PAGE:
Jay Yadon from Outpost Charters called my office around noon yesterday, the 29th of August, and left a tense message tinged with excitement, though short and to the point. “I just received word that Robert Ross is hooked up to an estimated 500-pound yellowfin tuna near Catalan Island,” he exclaimed! “I’m headed out now on my boat from Puerto Escondido to assist, and I’ll let you know when we boat it.”
I waited to hear all afternoon, almost as excited as Jay had been. But it was much later that evening when he contacted me again to continue the story; when he arrived, Ross was still fighting the monster yellowfin tuna, and his deckhand was fighting another huge fish that had been hooked around the same time.
The tug of war continued throughout the afternoon as Ross applied as much pressure as he dared to bring the monster fish to the boat. With as much pressure as he was applying, it wasn’t surprising at all when the line suddenly went slack and Ross reeled in the straightened-out hook!
Not a quitter, Ross took the rod from his deckhand and muscled in the remaining large fish that his deckhand had been fighting for hours. This time, Ross successfully brought the huge fish aboard and returned to his home at San Cosme to weigh the big fish on his scale.
“The local tuna bite has been extraordinary,” Ross observed later that evening. And he was correct. This year there have been seven cow-sized tuna captured in local waters. In January a 424.6-pounder and a 319-pounder were caught by Jorge Lazo, Tijuana; a 242-pound tuna was taken by Ross plus a 212.5-pound fish was caught by Yadon that same month.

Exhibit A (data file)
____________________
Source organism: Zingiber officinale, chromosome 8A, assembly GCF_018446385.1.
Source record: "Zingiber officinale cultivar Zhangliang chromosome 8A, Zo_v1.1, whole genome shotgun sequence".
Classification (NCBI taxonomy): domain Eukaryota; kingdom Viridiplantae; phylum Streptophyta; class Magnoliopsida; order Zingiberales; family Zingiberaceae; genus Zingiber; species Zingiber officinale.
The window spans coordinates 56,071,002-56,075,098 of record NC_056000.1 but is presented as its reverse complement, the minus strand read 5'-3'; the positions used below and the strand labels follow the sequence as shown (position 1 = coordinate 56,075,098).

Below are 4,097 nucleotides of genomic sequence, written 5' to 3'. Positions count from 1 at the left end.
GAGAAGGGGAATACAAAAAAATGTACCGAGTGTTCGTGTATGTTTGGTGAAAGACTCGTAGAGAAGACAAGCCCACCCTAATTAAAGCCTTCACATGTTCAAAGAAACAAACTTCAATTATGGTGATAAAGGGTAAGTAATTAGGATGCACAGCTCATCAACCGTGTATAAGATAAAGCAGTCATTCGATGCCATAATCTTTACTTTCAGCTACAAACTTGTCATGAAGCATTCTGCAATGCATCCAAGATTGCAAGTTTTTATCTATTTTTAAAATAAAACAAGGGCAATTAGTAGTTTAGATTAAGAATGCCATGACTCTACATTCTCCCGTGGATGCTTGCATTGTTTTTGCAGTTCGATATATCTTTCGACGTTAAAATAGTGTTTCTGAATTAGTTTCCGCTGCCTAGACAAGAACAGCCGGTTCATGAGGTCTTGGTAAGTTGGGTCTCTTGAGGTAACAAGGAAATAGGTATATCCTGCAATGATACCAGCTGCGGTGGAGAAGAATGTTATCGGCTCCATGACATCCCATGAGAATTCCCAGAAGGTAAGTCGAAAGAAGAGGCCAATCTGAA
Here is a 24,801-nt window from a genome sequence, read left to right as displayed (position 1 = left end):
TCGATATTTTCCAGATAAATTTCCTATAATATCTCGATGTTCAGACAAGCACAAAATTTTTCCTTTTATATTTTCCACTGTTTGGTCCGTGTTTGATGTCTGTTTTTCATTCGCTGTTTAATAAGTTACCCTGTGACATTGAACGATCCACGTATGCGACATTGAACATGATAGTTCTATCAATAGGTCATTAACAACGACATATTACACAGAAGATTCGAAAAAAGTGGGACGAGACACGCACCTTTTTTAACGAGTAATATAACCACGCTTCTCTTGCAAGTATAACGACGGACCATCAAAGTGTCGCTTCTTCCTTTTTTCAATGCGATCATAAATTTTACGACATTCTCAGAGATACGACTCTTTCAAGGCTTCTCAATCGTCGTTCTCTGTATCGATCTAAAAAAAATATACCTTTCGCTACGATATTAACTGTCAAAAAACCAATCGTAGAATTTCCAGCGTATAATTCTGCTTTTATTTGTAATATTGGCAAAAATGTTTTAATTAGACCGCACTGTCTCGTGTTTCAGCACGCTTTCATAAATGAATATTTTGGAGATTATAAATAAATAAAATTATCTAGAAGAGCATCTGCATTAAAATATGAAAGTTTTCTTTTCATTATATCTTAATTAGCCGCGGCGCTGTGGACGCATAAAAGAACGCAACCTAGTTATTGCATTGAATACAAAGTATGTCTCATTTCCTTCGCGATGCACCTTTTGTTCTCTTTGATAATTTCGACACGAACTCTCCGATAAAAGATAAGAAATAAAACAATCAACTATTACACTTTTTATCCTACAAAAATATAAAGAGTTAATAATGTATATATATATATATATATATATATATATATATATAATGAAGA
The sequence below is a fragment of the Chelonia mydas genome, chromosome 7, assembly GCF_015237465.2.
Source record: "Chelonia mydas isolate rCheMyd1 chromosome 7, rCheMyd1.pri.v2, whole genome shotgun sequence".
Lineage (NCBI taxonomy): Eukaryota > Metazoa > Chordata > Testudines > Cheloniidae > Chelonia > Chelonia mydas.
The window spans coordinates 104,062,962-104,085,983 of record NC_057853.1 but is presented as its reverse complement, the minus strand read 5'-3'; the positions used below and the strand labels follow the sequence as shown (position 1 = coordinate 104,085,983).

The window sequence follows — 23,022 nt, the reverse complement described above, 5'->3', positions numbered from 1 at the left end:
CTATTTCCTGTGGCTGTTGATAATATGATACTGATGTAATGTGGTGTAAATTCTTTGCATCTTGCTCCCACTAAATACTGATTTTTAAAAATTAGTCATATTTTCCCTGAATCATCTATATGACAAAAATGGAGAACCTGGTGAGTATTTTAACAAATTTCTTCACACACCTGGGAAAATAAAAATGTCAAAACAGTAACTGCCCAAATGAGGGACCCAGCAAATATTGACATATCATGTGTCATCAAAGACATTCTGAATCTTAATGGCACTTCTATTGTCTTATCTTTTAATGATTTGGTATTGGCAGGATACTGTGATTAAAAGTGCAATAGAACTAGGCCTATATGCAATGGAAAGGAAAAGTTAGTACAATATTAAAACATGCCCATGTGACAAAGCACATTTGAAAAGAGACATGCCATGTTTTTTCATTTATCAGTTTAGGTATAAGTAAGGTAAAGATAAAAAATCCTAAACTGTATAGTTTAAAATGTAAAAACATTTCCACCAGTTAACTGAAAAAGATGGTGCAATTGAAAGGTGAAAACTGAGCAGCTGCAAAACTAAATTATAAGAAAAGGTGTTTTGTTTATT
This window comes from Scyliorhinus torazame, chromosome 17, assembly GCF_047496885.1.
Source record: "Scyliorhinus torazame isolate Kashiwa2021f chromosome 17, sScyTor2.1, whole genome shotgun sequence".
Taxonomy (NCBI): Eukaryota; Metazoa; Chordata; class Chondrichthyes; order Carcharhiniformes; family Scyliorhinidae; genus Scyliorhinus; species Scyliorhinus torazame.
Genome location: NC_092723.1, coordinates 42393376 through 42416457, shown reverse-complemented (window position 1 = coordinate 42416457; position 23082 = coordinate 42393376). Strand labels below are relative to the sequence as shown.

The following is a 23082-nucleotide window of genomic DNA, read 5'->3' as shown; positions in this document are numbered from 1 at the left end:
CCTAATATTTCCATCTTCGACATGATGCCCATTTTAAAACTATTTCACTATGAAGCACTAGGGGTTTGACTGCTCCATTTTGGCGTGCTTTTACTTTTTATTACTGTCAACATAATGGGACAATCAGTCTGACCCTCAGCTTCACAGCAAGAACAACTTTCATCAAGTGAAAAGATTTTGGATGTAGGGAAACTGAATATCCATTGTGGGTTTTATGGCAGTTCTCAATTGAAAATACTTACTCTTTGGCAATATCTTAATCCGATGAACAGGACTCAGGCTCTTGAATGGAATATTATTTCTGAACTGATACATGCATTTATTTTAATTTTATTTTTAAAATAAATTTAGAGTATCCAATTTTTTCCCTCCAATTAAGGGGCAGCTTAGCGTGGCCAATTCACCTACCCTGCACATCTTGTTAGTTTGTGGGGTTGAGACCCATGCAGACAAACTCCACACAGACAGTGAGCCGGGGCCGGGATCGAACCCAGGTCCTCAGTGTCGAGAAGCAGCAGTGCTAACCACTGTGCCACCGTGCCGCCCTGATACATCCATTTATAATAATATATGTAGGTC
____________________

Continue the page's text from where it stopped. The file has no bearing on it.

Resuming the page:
Then in July, another one weighing 302 pounds was brought to scale by Frank Kavanaugh from Newport Beach.
So along with the 310.2-pounder Robert Ross caught yesterday, plus another caught by a local fisherman estimated to be approximately 250-pounds, the total is seven for the year so far.
Wide-eyed, both Ross and Yadon described the scene around their boats as monster-sized yellowfin boiled on sardines just a few feet off the stern. They saw several as well as the one that Ross hooked that were all candidates for topping the current IGFA All-Tackle 427-pound record held by Guy Yocum set nearly six years ago. The remarkable fact is that there are so few anglers on these fish when an IGFA record could be waiting to be broken.
With at least a few more months of prime season left, odds are that there will be more news coming from this relatively unknown fishery before year’s end.